Mast Candidates

  • 14 Sep 2021 20:31
    Reply # 11088715 on 11057048

    Thank you everyone for your insights. I think we'll be getting our hands on the 32" spar for this project. Once it's in the yard I'll be able to start fashioning the receiving cup for the keel step and properly build up the partners. 

  • 14 Sep 2021 09:43
    Reply # 11086689 on 11057048
    Anonymous member (Administrator)

    Adam,
    I am sure David W.’s calculations are good. Anyway, the C&C 25 is less than two tons, so a mast with 8’ diameter and 4-5mm walls should be plenty stiff and strong  -  and then a bit more.

    Have you checked the weight of the mast? My only worry is that it might be on the heavy side for the C&C 25. The Nonsuch 26 appears to have twice the displacement of the C&C.
    Even the Nonsuch 22 is a bit heavier than the C&C 25, so it could well be that the smallest mast you are considering would be a better choice.

    Arne


    Last modified: 14 Sep 2021 09:45 | Anonymous member (Administrator)
  • 14 Sep 2021 05:35
    Reply # 11084654 on 11057048

    Hi Adam,

    assuming a sail area of about 300 square feet with a center of area about 18 feet above the water then the righting moment for the rig at 20 miles per hour wind is about 5400 foot pounds. The strength of the smaller of the masts, using a strength for the aluminium of 20,000 pounds per square inch, will resist a moment of over 20,000 foot pounds. The longer mast is not quite as strong but both would give a safety factor of above 3 which is more than adequate for most purposes.

    Arne has a different calculation method, but we usually come up with pretty close results.

    All the best, David.

  • 14 Sep 2021 03:26
    Reply # 11083587 on 11057048

    Re: the diameters and which Nonsuches 

    32' belonged to a nonsuch 22, her diameter is 8.5" at base to 4.5" at mast head. 

    36' belonged to a nonsuch 26, her diameter is 8" at base to 5.5 inches at mast head. 

    Re: to the comment about nonsuch masts being unstiff. I wondered about that too, however, part of the customary bend has to do with the pressure exerted by the wishbone on the clew of the sail. There's a lot of pressure used to keep that sail flat. I'm not sure i'd be facing the same kinds of forces. And the diameters and thicknesses are no less than what I'd be getting as a lamp post. 

    Also - at $800, I'm unlikely to lose much sleep if I get it wrong :)

    Re: Arne - thank you for responding. I suspect you are correct but a sober and disinterested second opinion is always welcome :D 

  • 12 Sep 2021 21:55
    Reply # 11068306 on 11057048

    The most critical dimension for strength consideration is the diameter of the mast. What are the diameters of the masts under consideration? This will allow some rough calculations to be made as to strength and hence suitability for your purpose.

  • 12 Sep 2021 16:46
    Reply # 11065555 on 11057048

    I'd think a tapped hole with nothing in it would be an opportune place for a stress fracture to start.

  • 12 Sep 2021 09:15
    Reply # 11061773 on 11057048

    Adam,

    Do you know what size of Nonsuch these were fitted to? I can't find a luff length for the Nonsuch 22, but for the 26, it was 41ft, and it seems unlikely that either of the masts under consideration was originally fitted to a boat of similar size and righting moment to yours. A mast for the Nonsuch 22 would not be stiff and strong enough, I fear.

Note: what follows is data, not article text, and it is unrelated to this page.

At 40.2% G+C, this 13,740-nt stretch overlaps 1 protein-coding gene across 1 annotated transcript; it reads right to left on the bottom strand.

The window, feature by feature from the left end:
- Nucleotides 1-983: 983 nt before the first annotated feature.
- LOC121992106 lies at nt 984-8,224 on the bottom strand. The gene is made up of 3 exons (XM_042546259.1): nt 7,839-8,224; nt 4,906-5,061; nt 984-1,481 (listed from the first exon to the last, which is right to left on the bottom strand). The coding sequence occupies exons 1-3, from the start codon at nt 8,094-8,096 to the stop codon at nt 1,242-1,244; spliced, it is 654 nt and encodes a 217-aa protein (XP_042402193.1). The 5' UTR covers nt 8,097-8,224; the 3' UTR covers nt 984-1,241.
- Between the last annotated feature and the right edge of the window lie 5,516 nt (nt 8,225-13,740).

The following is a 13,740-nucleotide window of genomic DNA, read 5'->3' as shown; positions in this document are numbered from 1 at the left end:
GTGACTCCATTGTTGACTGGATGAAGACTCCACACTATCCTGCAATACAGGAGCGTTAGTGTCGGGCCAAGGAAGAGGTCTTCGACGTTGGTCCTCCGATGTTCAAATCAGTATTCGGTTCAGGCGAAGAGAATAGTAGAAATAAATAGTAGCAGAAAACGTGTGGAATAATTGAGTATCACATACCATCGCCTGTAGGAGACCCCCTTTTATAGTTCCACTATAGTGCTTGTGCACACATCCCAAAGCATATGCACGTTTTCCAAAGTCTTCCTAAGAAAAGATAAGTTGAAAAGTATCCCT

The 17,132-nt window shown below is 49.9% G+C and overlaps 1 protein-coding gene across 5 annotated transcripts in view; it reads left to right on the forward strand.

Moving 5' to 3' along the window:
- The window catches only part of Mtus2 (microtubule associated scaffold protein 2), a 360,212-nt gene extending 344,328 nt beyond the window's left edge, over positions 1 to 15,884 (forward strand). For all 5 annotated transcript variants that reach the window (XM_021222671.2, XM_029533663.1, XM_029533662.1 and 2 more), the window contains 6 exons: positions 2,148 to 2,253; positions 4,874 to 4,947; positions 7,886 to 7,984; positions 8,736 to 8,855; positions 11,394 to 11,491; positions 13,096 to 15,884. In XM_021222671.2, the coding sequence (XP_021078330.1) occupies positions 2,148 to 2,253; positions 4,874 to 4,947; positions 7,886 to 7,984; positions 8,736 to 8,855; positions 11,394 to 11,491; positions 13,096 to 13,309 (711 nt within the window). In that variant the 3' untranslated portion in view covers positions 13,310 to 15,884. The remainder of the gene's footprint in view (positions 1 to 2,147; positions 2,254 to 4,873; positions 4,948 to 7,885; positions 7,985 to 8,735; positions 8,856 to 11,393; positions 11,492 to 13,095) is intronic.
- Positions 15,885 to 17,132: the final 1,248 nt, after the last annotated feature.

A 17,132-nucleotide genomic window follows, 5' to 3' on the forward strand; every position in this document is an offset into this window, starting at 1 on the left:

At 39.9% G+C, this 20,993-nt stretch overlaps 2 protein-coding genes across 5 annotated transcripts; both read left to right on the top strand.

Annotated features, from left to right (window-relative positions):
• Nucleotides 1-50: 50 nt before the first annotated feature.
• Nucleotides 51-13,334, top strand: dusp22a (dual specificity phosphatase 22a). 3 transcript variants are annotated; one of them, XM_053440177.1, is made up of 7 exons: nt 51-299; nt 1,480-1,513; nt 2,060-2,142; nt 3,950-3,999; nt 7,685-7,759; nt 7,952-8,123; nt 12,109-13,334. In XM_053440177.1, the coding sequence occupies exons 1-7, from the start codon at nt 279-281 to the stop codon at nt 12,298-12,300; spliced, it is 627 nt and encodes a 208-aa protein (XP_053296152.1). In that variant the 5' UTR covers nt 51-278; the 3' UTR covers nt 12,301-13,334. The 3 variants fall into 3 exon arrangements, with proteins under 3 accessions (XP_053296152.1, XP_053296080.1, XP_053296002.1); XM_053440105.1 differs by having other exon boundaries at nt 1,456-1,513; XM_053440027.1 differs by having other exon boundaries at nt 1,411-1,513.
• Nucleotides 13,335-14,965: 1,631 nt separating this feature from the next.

• 12 Sep 2021 08:56
    Reply # 11061638 on 11057048
    Anonymous member (Administrator)

    Adam,

    the choice of mast depends of the diameter of the two candidates. If the diameter is big enough, I would go for the one with the thinnest wall thickness.

    I would not worry about that row of small rivet holes from the sail track. After all the Nonsuch masts have held up well, as far as I know.

    As for that bolt; your own suggested way of dealing with it makes sense to me.

    Good luck!
    Arne


    Last modified: 12 Sep 2021 15:39 | Anonymous member (Administrator)
  • 12 Sep 2021 00:00
    Message # 11057048

     

    Alright - mast question for the subject matter experts - especially Arne but anyone else with build experience.

    As part of my conversion of a C&C 25 I've been hunting for a mast.

    Two masts: One 32' the other 36' have been found. I only need 31 feet.

    They are aluminum extrusions. Both formerly from Nonsuch's.

    Both are sleeved.

    32' thickness tapers from 7mm to 5m

    36' thickness tapers from 5mm to 4mm

    The challenges:

    One extrusion has had holes tapped into it for a sail track. Does this pose a structural issue?

    The other - where the top and bottom sections meet has a bolt that protrudes. I could ... in theory ensure that the bolt that protrudes has its profile reduced, and that a small fairing be glassed over it to ensure that the parrels or battens slide over it. As it is - there's a real risk of it snagging either or both.

    These are the best two candidates to come along in over a year's search. Everyone seems to be squirreling away their lamp posts. OR in the case of the Southern Ontario aluminum extrusion industry, they will not produce extrusions unless you are ordering in batches of 10,000.

    And before the suggestions flow about a wooden mast, that option is my very very last resort as I'm fully aware of my limits as a carpenter.


       " ...there is nothing - absolutely nothing - half so much worth doing as simply messing about in junk-rigged boats" 
                                                               - the Chinese Water Rat

                                                              Site contents © the Junk Rig Association and/or individual authors

Powered by Wild Apricot Membership Software